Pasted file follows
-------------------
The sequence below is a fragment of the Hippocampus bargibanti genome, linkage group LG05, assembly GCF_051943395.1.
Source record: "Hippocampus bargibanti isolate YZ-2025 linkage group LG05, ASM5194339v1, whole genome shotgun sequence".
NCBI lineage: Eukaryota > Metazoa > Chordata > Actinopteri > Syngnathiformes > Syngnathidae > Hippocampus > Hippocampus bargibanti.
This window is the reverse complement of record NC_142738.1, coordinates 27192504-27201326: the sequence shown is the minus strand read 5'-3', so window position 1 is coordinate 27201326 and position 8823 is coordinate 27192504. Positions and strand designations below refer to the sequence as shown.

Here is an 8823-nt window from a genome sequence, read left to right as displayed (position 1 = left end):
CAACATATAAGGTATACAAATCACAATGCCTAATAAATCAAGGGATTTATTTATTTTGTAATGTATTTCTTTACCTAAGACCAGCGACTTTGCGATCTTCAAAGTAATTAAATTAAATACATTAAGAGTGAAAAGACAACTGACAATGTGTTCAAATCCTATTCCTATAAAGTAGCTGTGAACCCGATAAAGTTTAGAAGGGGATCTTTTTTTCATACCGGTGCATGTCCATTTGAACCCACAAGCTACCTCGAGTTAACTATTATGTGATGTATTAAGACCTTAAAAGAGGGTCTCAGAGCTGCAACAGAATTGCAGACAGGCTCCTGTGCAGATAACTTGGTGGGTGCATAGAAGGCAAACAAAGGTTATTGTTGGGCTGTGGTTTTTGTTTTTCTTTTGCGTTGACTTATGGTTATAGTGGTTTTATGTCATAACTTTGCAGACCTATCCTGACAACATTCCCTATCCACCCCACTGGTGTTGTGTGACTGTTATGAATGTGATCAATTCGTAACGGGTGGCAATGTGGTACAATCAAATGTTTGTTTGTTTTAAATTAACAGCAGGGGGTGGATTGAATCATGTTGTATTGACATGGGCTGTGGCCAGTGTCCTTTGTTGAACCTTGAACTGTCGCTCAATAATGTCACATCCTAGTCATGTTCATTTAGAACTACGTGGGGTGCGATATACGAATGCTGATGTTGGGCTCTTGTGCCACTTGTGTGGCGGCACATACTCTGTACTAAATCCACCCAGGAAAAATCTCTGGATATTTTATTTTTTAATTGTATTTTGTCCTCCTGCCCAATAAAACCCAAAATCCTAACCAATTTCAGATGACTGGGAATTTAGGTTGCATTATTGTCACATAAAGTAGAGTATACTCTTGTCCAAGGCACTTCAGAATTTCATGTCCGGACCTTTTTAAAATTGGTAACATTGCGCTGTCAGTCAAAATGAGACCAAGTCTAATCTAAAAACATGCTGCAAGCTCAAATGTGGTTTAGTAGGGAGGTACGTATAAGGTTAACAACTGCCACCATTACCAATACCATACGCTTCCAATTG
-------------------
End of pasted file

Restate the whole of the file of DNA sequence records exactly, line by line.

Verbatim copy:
The sequence below is a fragment of the Hippocampus bargibanti genome, linkage group LG05, assembly GCF_051943395.1.
Source record: "Hippocampus bargibanti isolate YZ-2025 linkage group LG05, ASM5194339v1, whole genome shotgun sequence".
NCBI lineage: Eukaryota > Metazoa > Chordata > Actinopteri > Syngnathiformes > Syngnathidae > Hippocampus > Hippocampus bargibanti.
This window is the reverse complement of record NC_142738.1, coordinates 27192504-27201326: the sequence shown is the minus strand read 5'-3', so window position 1 is coordinate 27201326 and position 8823 is coordinate 27192504. Positions and strand designations below refer to the sequence as shown.

Here is an 8823-nt window from a genome sequence, read left to right as displayed (position 1 = left end):
CAACATATAAGGTATACAAATCACAATGCCTAATAAATCAAGGGATTTATTTATTTTGTAATGTATTTCTTTACCTAAGACCAGCGACTTTGCGATCTTCAAAGTAATTAAATTAAATACATTAAGAGTGAAAAGACAACTGACAATGTGTTCAAATCCTATTCCTATAAAGTAGCTGTGAACCCGATAAAGTTTAGAAGGGGATCTTTTTTTCATACCGGTGCATGTCCATTTGAACCCACAAGCTACCTCGAGTTAACTATTATGTGATGTATTAAGACCTTAAAAGAGGGTCTCAGAGCTGCAACAGAATTGCAGACAGGCTCCTGTGCAGATAACTTGGTGGGTGCATAGAAGGCAAACAAAGGTTATTGTTGGGCTGTGGTTTTTGTTTTTCTTTTGCGTTGACTTATGGTTATAGTGGTTTTATGTCATAACTTTGCAGACCTATCCTGACAACATTCCCTATCCACCCCACTGGTGTTGTGTGACTGTTATGAATGTGATCAATTCGTAACGGGTGGCAATGTGGTACAATCAAATGTTTGTTTGTTTTAAATTAACAGCAGGGGGTGGATTGAATCATGTTGTATTGACATGGGCTGTGGCCAGTGTCCTTTGTTGAACCTTGAACTGTCGCTCAATAATGTCACATCCTAGTCATGTTCATTTAGAACTACGTGGGGTGCGATATACGAATGCTGATGTTGGGCTCTTGTGCCACTTGTGTGGCGGCACATACTCTGTACTAAATCCACCCAGGAAAAATCTCTGGATATTTTATTTTTTAATTGTATTTTGTCCTCCTGCCCAATAAAACCCAAAATCCTAACCAATTTCAGATGACTGGGAATTTAGGTTGCATTATTGTCACATAAAGTAGAGTATACTCTTGTCCAAGGCACTTCAGAATTTCATGTCCGGACCTTTTTAAAATTGGTAACATTGCGCTGTCAGTCAAAATGAGACCAAGTCTAATCTAAAAACATGCTGCAAGCTCAAATGTGGTTTAGTAGGGAGGTACGTATAAGGTTAACAACTGCCACCATTACCAATACCATACGCTTCCAATTG